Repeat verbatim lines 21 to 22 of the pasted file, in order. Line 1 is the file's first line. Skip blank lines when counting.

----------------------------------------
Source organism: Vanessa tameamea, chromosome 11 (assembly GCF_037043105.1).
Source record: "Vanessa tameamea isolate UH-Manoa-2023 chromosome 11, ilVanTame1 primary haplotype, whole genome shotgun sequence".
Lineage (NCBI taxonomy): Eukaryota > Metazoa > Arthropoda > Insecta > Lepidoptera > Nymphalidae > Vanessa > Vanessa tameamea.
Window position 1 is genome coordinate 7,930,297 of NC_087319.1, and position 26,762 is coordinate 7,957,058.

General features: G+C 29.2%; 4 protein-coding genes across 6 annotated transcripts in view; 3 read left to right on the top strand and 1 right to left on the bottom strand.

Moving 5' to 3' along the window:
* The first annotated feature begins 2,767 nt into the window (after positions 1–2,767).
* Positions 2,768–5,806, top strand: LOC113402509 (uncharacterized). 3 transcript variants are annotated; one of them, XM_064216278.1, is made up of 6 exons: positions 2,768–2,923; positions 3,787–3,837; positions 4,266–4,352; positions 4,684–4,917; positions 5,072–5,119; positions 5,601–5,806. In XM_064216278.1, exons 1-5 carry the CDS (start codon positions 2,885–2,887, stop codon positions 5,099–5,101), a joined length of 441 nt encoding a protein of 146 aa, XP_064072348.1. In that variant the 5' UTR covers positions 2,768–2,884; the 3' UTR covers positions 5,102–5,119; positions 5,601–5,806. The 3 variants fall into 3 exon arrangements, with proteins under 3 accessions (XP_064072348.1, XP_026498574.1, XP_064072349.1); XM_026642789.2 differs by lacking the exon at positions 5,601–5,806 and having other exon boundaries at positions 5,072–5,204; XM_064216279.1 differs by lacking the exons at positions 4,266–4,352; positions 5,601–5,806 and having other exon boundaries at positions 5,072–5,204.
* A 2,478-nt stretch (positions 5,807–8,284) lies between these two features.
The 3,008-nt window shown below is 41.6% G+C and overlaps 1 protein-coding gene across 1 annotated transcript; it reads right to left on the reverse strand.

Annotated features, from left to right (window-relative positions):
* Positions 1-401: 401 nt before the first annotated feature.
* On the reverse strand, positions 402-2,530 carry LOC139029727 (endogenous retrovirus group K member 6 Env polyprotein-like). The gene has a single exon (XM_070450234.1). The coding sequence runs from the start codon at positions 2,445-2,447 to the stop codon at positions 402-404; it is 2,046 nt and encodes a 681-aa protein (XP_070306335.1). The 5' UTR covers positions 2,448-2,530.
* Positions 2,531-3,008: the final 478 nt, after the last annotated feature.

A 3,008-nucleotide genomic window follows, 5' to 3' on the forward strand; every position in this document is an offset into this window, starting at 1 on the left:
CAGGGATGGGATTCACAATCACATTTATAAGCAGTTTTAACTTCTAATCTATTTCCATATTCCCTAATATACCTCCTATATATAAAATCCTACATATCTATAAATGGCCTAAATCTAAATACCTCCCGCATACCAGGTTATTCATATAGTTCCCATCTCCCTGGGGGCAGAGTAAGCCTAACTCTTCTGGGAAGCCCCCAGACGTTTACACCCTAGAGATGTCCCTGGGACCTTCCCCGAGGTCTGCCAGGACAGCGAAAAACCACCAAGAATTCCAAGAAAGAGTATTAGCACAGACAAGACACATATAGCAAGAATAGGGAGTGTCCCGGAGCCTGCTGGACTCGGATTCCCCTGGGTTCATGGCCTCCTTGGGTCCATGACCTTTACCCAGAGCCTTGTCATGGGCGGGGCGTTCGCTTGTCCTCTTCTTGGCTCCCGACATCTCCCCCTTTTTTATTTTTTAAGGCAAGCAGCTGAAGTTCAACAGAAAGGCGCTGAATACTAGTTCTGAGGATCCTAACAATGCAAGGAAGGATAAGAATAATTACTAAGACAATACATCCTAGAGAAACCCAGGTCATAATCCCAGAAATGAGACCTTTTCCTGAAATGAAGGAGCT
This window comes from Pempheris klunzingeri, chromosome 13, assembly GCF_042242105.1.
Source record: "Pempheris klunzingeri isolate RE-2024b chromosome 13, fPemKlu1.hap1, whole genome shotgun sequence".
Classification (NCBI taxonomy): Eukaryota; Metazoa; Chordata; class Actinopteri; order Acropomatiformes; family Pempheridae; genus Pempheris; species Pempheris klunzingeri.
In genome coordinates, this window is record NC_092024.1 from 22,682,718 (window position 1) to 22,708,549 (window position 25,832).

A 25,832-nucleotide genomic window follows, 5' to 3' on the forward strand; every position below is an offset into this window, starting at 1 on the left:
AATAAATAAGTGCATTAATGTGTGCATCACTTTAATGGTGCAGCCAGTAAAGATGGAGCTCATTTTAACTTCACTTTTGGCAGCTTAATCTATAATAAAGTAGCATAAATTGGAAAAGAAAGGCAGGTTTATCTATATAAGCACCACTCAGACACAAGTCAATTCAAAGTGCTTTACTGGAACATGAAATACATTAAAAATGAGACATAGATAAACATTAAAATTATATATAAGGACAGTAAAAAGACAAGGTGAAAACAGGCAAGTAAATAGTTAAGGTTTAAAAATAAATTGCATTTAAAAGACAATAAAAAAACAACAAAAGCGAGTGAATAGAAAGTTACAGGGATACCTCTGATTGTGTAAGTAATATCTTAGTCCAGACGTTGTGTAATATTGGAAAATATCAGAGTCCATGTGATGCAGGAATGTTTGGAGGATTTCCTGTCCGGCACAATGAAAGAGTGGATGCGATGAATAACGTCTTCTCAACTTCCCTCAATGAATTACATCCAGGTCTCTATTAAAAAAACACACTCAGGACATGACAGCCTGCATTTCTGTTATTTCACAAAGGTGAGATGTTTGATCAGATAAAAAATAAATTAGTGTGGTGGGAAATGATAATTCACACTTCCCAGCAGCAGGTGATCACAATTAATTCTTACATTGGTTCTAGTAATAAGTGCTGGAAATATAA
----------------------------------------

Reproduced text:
A 25,832-nucleotide genomic window follows, 5' to 3' on the forward strand; every position below is an offset into this window, starting at 1 on the left:
AATAAATAAGTGCATTAATGTGTGCATCACTTTAATGGTGCAGCCAGTAAAGATGGAGCTCATTTTAACTTCACTTTTGGCAGCTTAATCTATAATAAAGTAGCATAAATTGGAAAAGAAAGGCAGGTTTATCTATATAAGCACCACTCAGACACAAGTCAATTCAAAGTGCTTTACTGGAACATGAAATACATTAAAAATGAGACATAGATAAACATTAAAATTATATATAAGGACAGTAAAAAGACAAGGTGAAAACAGGCAAGTAAATAGTTAAGGTTTAAAAATAAATTGCATTTAAAAGACAATAAAAAAACAACAAAAGCGAGTGAATAGAAAGTTACAGGGATACCTCTGATTGTGTAAGTAATATCTTAGTCCAGACGTTGTGTAATATTGGAAAATATCAGAGTCCATGTGATGCAGGAATGTTTGGAGGATTTCCTGTCCGGCACAATGAAAGAGTGGATGCGATGAATAACGTCTTCTCAACTTCCCTCAATGAATTACATCCAGGTCTCTATTAAAAAAACACACTCAGGACATGACAGCCTGCATTTCTGTTATTTCACAAAGGTGAGATGTTTGATCAGATAAAAAATAAATTAGTGTGGTGGGAAATGATAATTCACACTTCCCAGCAGCAGGTGATCACAATTAATTCTTACATTGGTTCTAGTAATAAGTGCTGGAAATATAA